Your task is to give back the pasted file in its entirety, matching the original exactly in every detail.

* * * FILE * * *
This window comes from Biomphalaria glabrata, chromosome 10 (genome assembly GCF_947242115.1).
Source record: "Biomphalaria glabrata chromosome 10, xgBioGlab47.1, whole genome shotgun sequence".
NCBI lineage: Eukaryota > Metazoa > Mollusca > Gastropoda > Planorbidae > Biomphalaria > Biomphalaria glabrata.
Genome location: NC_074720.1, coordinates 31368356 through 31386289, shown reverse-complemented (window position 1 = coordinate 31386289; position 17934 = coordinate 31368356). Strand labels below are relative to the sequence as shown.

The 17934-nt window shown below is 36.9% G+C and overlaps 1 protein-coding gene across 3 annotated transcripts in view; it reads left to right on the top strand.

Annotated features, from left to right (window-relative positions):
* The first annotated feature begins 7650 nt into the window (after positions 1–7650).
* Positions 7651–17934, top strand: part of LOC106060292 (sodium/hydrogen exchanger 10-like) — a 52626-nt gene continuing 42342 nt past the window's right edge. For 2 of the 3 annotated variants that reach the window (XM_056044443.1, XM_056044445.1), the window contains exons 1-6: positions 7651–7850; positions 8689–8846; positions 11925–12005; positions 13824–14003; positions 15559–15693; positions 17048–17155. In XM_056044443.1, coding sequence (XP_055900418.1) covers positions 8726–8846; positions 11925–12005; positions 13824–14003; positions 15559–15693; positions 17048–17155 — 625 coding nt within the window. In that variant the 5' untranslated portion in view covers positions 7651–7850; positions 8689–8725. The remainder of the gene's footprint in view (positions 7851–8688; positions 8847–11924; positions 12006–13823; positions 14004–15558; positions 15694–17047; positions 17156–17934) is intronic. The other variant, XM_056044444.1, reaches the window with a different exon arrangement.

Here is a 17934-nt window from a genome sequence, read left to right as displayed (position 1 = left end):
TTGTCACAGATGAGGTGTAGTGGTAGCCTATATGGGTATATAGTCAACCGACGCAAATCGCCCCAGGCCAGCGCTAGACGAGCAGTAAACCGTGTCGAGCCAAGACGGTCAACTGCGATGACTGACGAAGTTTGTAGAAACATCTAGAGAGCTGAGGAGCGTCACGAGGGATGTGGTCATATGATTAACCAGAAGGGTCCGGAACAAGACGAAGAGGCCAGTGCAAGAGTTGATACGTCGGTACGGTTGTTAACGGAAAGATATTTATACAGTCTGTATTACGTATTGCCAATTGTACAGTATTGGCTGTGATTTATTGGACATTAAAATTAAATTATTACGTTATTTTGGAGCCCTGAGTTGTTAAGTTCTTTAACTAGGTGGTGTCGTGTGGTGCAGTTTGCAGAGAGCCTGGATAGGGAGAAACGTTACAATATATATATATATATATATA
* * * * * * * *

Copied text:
This window comes from Biomphalaria glabrata, chromosome 10 (genome assembly GCF_947242115.1).
Source record: "Biomphalaria glabrata chromosome 10, xgBioGlab47.1, whole genome shotgun sequence".
NCBI lineage: Eukaryota > Metazoa > Mollusca > Gastropoda > Planorbidae > Biomphalaria > Biomphalaria glabrata.
Genome location: NC_074720.1, coordinates 31368356 through 31386289, shown reverse-complemented (window position 1 = coordinate 31386289; position 17934 = coordinate 31368356). Strand labels below are relative to the sequence as shown.

The 17934-nt window shown below is 36.9% G+C and overlaps 1 protein-coding gene across 3 annotated transcripts in view; it reads left to right on the top strand.

Annotated features, from left to right (window-relative positions):
* The first annotated feature begins 7650 nt into the window (after positions 1–7650).
* Positions 7651–17934, top strand: part of LOC106060292 (sodium/hydrogen exchanger 10-like) — a 52626-nt gene continuing 42342 nt past the window's right edge. For 2 of the 3 annotated variants that reach the window (XM_056044443.1, XM_056044445.1), the window contains exons 1-6: positions 7651–7850; positions 8689–8846; positions 11925–12005; positions 13824–14003; positions 15559–15693; positions 17048–17155. In XM_056044443.1, coding sequence (XP_055900418.1) covers positions 8726–8846; positions 11925–12005; positions 13824–14003; positions 15559–15693; positions 17048–17155 — 625 coding nt within the window. In that variant the 5' untranslated portion in view covers positions 7651–7850; positions 8689–8725. The remainder of the gene's footprint in view (positions 7851–8688; positions 8847–11924; positions 12006–13823; positions 14004–15558; positions 15694–17047; positions 17156–17934) is intronic. The other variant, XM_056044444.1, reaches the window with a different exon arrangement.

Here is a 17934-nt window from a genome sequence, read left to right as displayed (position 1 = left end):
TTGTCACAGATGAGGTGTAGTGGTAGCCTATATGGGTATATAGTCAACCGACGCAAATCGCCCCAGGCCAGCGCTAGACGAGCAGTAAACCGTGTCGAGCCAAGACGGTCAACTGCGATGACTGACGAAGTTTGTAGAAACATCTAGAGAGCTGAGGAGCGTCACGAGGGATGTGGTCATATGATTAACCAGAAGGGTCCGGAACAAGACGAAGAGGCCAGTGCAAGAGTTGATACGTCGGTACGGTTGTTAACGGAAAGATATTTATACAGTCTGTATTACGTATTGCCAATTGTACAGTATTGGCTGTGATTTATTGGACATTAAAATTAAATTATTACGTTATTTTGGAGCCCTGAGTTGTTAAGTTCTTTAACTAGGTGGTGTCGTGTGGTGCAGTTTGCAGAGAGCCTGGATAGGGAGAAACGTTACAATATATATATATATATATATA